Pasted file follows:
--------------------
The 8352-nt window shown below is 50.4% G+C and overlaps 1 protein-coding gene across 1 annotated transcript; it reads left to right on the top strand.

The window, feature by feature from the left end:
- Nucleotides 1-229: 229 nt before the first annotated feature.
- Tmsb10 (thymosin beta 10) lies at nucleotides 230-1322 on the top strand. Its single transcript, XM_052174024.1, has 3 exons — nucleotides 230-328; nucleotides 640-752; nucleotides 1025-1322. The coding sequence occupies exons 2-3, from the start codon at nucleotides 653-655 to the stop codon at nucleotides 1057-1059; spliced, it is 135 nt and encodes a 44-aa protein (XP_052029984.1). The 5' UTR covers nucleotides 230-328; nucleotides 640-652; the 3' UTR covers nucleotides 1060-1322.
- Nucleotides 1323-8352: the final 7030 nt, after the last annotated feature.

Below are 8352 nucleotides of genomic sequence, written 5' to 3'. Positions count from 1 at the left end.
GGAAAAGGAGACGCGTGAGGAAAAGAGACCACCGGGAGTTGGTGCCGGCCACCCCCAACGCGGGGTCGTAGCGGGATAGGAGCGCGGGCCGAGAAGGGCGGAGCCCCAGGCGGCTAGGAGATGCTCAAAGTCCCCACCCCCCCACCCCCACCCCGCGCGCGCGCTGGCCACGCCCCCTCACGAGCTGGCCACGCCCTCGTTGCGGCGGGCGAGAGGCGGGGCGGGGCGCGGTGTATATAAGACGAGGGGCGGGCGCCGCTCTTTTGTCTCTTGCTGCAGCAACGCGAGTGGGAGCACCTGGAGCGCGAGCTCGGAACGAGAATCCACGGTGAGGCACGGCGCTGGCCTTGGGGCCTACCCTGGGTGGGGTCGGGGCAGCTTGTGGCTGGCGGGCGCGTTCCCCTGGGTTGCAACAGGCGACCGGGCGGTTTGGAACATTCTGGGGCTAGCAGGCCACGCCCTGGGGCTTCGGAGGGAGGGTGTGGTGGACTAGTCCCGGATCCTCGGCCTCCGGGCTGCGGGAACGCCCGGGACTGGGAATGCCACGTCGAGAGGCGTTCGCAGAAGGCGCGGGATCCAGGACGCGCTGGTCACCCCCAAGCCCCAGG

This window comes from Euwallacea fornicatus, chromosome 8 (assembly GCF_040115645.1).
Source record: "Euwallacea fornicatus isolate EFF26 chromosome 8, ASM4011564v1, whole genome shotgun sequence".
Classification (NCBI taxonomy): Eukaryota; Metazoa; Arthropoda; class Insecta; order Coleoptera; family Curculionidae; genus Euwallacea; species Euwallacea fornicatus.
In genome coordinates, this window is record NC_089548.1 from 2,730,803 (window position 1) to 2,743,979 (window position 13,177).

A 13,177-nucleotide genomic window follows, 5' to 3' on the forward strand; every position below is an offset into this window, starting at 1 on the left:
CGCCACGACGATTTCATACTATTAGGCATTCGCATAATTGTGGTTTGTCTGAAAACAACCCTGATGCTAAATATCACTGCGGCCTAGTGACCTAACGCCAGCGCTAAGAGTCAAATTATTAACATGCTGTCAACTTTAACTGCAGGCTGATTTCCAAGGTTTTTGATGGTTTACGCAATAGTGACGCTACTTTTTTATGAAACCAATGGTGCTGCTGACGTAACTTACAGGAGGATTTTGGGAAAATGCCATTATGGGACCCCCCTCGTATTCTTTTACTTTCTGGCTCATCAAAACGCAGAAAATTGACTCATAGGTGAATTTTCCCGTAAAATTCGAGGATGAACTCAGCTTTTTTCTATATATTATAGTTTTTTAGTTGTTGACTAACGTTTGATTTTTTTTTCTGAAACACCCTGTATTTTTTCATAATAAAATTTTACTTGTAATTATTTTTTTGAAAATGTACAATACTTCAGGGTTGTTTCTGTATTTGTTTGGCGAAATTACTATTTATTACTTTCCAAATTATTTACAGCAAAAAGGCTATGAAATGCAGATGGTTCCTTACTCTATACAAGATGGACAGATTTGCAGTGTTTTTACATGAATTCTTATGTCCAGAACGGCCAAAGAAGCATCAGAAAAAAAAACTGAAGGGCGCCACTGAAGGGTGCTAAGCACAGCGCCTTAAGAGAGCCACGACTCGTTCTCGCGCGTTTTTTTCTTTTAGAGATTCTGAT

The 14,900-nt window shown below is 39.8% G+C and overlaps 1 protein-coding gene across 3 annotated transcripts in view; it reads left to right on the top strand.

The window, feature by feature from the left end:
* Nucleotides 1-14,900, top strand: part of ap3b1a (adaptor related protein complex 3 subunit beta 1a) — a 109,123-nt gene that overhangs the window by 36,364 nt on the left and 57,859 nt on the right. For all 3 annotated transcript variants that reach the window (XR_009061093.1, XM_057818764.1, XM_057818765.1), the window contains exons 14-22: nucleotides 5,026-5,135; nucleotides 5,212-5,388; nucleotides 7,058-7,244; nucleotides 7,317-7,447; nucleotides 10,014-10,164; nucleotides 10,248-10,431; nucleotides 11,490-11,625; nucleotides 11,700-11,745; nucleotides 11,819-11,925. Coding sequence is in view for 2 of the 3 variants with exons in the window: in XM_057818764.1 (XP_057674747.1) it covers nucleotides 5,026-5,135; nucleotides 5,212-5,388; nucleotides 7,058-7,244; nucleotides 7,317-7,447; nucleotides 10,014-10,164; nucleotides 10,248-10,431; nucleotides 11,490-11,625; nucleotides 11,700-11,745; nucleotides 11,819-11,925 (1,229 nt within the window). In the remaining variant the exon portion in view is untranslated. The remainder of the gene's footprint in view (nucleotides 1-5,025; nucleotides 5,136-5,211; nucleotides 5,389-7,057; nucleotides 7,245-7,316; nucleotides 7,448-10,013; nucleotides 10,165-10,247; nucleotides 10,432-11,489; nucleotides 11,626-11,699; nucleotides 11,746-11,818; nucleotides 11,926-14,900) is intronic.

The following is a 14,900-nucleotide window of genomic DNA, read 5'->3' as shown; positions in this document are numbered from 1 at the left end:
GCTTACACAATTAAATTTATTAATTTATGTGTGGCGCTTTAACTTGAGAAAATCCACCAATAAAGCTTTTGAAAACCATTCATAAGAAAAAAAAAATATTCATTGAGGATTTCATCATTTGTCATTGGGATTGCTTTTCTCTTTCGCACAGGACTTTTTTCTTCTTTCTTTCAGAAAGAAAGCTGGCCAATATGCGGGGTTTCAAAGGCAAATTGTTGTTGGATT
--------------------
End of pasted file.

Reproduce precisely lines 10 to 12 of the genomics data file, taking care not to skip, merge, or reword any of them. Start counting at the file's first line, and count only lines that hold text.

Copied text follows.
Classification (NCBI taxonomy): Eukaryota; Metazoa; Arthropoda; class Insecta; order Coleoptera; family Curculionidae; genus Euwallacea; species Euwallacea fornicatus.
In genome coordinates, this window is record NC_089548.1 from 2,730,803 (window position 1) to 2,743,979 (window position 13,177).

A 13,177-nucleotide genomic window follows, 5' to 3' on the forward strand; every position below is an offset into this window, starting at 1 on the left: